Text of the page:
In the US, for example, the financial services industry is the leading industry for self-made
billionaires (30%) with assets per billionaire in this sector averaging $4.5 billion.
However, research shows that Asian billionaires tend to be younger than other billionaires, with an average age of 57 years. This number is 10 years younger than American and European billionaires. Because a significant proportion of Asian billionaires grew up in poverty (25%) compared with 8% in the US and 6% in Europe.
Billionaires Preserve Their wealth
More than two-thirds of the world’s billionaires are over 60 years old and have more than one child. This means that the preservation of assets, the transfer of assets and the legacy are always a matter of concern for them. Research suggests that wealth declines over time, especially as families grow.
As billionaires get older, they face the difficult decision of what to do with the business that made them rich, keep or sell all or parts of the business.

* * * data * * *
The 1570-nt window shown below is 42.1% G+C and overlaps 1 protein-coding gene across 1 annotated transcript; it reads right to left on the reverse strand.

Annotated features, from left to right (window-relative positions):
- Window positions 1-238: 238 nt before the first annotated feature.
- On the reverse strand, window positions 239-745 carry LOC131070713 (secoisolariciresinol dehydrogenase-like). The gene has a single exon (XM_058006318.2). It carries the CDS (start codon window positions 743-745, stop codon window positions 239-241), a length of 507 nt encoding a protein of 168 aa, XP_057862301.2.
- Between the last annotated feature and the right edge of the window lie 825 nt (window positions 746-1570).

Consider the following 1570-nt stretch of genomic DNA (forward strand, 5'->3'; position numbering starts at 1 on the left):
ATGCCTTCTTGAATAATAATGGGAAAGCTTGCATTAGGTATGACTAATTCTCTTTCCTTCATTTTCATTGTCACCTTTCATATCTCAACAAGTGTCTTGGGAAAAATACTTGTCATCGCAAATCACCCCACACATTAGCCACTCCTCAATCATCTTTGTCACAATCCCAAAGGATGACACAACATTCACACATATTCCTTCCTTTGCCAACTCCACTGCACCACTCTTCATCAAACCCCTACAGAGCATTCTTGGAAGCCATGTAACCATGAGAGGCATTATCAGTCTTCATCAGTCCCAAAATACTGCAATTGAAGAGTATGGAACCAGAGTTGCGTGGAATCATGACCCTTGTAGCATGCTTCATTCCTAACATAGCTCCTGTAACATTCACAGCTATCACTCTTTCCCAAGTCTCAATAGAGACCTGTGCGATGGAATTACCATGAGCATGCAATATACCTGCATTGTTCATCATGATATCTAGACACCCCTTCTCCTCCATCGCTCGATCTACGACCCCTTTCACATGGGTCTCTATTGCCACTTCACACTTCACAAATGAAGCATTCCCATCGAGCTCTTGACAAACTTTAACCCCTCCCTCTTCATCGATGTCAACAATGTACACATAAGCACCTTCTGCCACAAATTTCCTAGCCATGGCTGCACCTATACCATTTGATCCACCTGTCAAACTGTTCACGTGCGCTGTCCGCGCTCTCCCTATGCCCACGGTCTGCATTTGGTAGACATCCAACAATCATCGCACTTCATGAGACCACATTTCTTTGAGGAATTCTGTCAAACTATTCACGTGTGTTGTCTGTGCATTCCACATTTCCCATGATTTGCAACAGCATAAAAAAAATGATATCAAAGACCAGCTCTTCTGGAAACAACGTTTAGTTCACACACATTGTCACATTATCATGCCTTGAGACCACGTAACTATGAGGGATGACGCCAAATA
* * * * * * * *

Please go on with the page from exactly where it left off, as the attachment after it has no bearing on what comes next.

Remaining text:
The report shows that most billionaires in the US and Europe choose to keep their businesses as they are (60%), a third (30%) sell shares through initial public offerings (IPOs). or sell trades and withdraw 10% cash.
The majority of withdrawers become financial investors, investing on their own, seeking specific risk-reward goals and/or entrusting investments to family offices or personal financial advisors. 57% of European and 56% Asian billionaire families take over the family business when the patriarch/founder retires compared to 36% in the US.
Research shows that the philanthropic efforts of today’s billionaires, such as supporting education,
healthcare, and philanthropy, tend to focus on efforts that deliver tangible, measurable results.
They want to know how many people they have helped with their donation, see if their health
and living conditions have improved. In the US, “tangible philanthropy” donated through organizations is common.